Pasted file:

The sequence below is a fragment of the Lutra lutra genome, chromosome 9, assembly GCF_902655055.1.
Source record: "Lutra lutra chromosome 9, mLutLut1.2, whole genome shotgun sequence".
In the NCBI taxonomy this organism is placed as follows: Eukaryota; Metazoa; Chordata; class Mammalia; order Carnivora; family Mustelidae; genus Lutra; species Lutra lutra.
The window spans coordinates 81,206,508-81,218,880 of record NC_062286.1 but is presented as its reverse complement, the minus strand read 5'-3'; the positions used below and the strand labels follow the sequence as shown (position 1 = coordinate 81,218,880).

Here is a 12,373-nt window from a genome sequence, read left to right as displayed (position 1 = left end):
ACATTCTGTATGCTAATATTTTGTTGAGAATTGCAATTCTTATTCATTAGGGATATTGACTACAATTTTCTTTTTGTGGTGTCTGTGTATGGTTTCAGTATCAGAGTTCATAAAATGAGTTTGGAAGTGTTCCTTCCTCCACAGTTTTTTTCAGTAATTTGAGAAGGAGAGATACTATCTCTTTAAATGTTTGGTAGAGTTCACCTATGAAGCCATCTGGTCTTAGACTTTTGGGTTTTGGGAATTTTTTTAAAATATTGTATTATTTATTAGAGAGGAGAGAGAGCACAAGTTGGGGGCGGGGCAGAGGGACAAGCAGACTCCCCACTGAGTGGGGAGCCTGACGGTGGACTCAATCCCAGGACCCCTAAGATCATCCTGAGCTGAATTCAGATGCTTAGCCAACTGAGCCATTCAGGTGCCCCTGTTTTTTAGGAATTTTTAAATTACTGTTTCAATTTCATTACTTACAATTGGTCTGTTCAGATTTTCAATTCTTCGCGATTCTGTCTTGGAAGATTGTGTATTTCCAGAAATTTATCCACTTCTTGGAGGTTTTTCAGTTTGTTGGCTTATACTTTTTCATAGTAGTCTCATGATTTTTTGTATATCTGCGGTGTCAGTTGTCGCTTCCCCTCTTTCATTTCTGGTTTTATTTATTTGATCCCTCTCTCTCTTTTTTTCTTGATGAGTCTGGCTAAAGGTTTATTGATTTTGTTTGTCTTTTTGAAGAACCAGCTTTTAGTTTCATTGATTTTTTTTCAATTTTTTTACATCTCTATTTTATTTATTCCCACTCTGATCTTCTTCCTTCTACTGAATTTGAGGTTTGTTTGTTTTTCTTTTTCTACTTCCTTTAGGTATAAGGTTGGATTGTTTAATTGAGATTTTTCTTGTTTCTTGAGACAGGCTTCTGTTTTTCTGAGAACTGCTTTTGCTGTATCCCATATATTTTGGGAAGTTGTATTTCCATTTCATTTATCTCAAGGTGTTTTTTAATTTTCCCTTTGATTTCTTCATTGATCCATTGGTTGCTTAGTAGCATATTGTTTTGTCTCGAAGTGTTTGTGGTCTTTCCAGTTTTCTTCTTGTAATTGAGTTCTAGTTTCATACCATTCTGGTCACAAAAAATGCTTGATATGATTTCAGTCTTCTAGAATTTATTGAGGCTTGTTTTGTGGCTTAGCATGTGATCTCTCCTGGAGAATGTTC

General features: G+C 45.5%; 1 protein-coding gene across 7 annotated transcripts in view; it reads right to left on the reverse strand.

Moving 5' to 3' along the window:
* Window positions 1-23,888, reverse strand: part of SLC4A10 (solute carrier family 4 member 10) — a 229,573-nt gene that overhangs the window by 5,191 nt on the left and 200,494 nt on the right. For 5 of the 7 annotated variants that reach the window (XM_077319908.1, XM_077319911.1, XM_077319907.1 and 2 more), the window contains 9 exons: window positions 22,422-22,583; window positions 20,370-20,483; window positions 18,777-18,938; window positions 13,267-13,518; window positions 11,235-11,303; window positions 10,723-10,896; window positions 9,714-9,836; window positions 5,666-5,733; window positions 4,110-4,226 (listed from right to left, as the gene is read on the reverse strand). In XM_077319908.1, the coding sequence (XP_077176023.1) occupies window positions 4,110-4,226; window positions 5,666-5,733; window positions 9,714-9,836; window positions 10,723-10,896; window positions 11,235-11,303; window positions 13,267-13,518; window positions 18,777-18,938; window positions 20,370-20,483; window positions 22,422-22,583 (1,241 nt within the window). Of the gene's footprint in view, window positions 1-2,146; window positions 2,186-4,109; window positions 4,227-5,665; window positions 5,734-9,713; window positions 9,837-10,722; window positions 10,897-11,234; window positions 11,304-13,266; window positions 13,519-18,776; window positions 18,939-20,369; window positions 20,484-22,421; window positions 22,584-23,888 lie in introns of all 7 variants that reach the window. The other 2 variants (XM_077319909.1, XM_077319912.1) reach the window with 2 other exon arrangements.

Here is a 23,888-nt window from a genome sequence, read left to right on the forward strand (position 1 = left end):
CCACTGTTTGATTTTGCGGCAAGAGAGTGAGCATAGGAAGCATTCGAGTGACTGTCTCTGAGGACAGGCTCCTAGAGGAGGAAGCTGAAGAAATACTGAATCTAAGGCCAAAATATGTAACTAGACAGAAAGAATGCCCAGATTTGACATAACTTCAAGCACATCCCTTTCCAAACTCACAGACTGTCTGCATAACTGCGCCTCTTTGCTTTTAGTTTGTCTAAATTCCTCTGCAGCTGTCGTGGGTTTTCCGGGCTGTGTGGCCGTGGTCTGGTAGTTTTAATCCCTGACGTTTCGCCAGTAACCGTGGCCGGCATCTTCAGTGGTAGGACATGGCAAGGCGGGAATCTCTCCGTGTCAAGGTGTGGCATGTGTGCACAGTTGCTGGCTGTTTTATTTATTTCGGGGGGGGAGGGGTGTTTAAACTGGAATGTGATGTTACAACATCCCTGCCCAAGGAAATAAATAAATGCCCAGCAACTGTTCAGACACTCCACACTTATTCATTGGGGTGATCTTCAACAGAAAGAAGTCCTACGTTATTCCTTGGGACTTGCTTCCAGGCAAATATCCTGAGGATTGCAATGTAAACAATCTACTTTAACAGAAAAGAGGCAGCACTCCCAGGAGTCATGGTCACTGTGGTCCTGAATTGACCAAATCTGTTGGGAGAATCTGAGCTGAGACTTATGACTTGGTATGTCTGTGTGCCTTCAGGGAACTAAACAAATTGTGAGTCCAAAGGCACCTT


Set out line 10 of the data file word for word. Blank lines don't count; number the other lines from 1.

Here is a 23,888-nt window from a genome sequence, read left to right on the forward strand (position 1 = left end):